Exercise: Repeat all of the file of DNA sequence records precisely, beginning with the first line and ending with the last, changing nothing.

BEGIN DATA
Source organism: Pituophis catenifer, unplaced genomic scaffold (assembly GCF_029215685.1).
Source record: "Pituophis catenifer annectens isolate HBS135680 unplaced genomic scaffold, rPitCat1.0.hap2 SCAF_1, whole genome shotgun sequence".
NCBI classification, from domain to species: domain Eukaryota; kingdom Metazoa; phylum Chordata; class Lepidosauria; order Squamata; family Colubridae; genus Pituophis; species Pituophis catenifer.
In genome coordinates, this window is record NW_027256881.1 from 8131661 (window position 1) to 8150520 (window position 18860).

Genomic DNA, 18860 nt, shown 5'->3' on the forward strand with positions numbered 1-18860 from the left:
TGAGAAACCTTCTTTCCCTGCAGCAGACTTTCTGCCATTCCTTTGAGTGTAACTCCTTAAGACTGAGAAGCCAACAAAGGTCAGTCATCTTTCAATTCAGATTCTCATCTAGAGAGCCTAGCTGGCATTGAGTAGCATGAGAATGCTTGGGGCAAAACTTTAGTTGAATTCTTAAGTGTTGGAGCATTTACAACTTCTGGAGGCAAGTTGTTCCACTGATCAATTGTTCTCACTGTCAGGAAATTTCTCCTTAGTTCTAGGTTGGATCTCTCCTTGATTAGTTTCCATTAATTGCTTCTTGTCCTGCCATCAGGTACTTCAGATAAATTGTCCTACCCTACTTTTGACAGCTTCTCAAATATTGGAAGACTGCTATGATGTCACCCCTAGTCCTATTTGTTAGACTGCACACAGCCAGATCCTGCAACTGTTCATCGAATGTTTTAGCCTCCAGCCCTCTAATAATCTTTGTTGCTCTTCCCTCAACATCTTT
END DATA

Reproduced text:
Source organism: Pituophis catenifer, unplaced genomic scaffold (assembly GCF_029215685.1).
Source record: "Pituophis catenifer annectens isolate HBS135680 unplaced genomic scaffold, rPitCat1.0.hap2 SCAF_1, whole genome shotgun sequence".
NCBI classification, from domain to species: domain Eukaryota; kingdom Metazoa; phylum Chordata; class Lepidosauria; order Squamata; family Colubridae; genus Pituophis; species Pituophis catenifer.
In genome coordinates, this window is record NW_027256881.1 from 8131661 (window position 1) to 8150520 (window position 18860).

Genomic DNA, 18860 nt, shown 5'->3' on the forward strand with positions numbered 1-18860 from the left:
TGAGAAACCTTCTTTCCCTGCAGCAGACTTTCTGCCATTCCTTTGAGTGTAACTCCTTAAGACTGAGAAGCCAACAAAGGTCAGTCATCTTTCAATTCAGATTCTCATCTAGAGAGCCTAGCTGGCATTGAGTAGCATGAGAATGCTTGGGGCAAAACTTTAGTTGAATTCTTAAGTGTTGGAGCATTTACAACTTCTGGAGGCAAGTTGTTCCACTGATCAATTGTTCTCACTGTCAGGAAATTTCTCCTTAGTTCTAGGTTGGATCTCTCCTTGATTAGTTTCCATTAATTGCTTCTTGTCCTGCCATCAGGTACTTCAGATAAATTGTCCTACCCTACTTTTGACAGCTTCTCAAATATTGGAAGACTGCTATGATGTCACCCCTAGTCCTATTTGTTAGACTGCACACAGCCAGATCCTGCAACTGTTCATCGAATGTTTTAGCCTCCAGCCCTCTAATAATCTTTGTTGCTCTTCCCTCAACATCTTT